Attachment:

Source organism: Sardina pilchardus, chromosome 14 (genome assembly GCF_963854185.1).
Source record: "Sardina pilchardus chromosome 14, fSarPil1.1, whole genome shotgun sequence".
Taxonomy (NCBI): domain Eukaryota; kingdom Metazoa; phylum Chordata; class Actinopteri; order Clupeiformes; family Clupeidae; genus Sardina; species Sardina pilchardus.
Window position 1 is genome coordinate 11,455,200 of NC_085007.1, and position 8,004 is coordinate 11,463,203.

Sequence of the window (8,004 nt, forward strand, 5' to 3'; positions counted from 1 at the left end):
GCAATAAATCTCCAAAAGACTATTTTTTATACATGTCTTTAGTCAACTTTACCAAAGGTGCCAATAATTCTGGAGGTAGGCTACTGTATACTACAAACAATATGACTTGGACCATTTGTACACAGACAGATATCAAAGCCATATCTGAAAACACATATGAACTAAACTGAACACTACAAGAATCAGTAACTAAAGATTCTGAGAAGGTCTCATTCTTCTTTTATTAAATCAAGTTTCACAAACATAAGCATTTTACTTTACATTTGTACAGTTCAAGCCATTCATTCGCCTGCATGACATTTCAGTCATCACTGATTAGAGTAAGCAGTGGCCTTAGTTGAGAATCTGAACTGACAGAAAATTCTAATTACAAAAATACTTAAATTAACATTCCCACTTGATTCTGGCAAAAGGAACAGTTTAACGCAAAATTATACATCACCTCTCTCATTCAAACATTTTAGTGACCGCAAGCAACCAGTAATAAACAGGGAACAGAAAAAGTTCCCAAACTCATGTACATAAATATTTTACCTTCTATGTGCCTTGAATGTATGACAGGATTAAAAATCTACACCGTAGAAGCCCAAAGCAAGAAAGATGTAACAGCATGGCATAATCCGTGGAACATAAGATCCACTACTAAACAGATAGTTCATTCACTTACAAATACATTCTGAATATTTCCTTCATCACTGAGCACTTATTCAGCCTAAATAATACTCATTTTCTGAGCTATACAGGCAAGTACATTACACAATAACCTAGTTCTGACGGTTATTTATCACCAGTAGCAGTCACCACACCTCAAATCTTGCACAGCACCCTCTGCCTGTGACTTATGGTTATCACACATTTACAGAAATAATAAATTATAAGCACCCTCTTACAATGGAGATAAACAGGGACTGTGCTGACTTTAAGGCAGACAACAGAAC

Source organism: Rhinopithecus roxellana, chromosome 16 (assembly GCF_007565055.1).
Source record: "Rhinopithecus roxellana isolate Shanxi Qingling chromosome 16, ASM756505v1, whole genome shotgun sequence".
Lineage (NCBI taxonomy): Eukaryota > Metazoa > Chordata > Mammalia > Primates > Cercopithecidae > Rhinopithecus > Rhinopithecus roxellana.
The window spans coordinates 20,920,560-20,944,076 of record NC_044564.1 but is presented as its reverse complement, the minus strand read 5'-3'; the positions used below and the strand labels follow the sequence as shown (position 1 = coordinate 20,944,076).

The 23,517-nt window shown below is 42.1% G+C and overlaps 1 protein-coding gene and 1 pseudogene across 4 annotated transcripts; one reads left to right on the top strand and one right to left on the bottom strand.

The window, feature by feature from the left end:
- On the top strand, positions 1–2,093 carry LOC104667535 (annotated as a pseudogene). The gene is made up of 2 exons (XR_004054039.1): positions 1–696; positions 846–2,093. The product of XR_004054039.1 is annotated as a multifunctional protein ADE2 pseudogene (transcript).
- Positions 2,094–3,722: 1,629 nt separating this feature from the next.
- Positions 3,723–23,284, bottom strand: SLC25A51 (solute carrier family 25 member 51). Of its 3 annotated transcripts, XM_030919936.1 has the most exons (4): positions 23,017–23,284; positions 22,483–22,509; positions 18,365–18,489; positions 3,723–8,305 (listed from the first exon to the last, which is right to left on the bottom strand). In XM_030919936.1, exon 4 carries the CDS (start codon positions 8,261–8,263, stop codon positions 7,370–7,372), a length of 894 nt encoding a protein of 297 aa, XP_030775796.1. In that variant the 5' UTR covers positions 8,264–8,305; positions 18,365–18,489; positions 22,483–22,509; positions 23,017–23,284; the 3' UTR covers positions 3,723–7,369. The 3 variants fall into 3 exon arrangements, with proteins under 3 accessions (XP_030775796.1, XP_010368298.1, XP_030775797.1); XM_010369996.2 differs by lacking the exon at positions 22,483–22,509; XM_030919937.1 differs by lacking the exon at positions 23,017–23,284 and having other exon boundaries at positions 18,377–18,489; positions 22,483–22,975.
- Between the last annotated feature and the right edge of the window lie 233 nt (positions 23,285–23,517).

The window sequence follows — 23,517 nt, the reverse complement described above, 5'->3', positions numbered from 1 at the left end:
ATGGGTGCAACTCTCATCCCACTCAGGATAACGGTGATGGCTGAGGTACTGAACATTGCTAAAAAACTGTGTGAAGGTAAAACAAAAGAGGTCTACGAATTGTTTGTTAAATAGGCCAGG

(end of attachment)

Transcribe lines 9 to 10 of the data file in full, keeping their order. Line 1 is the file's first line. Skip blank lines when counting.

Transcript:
Lineage (NCBI taxonomy): Eukaryota > Metazoa > Chordata > Mammalia > Primates > Cercopithecidae > Rhinopithecus > Rhinopithecus roxellana.
The window spans coordinates 20,920,560-20,944,076 of record NC_044564.1 but is presented as its reverse complement, the minus strand read 5'-3'; the positions used below and the strand labels follow the sequence as shown (position 1 = coordinate 20,944,076).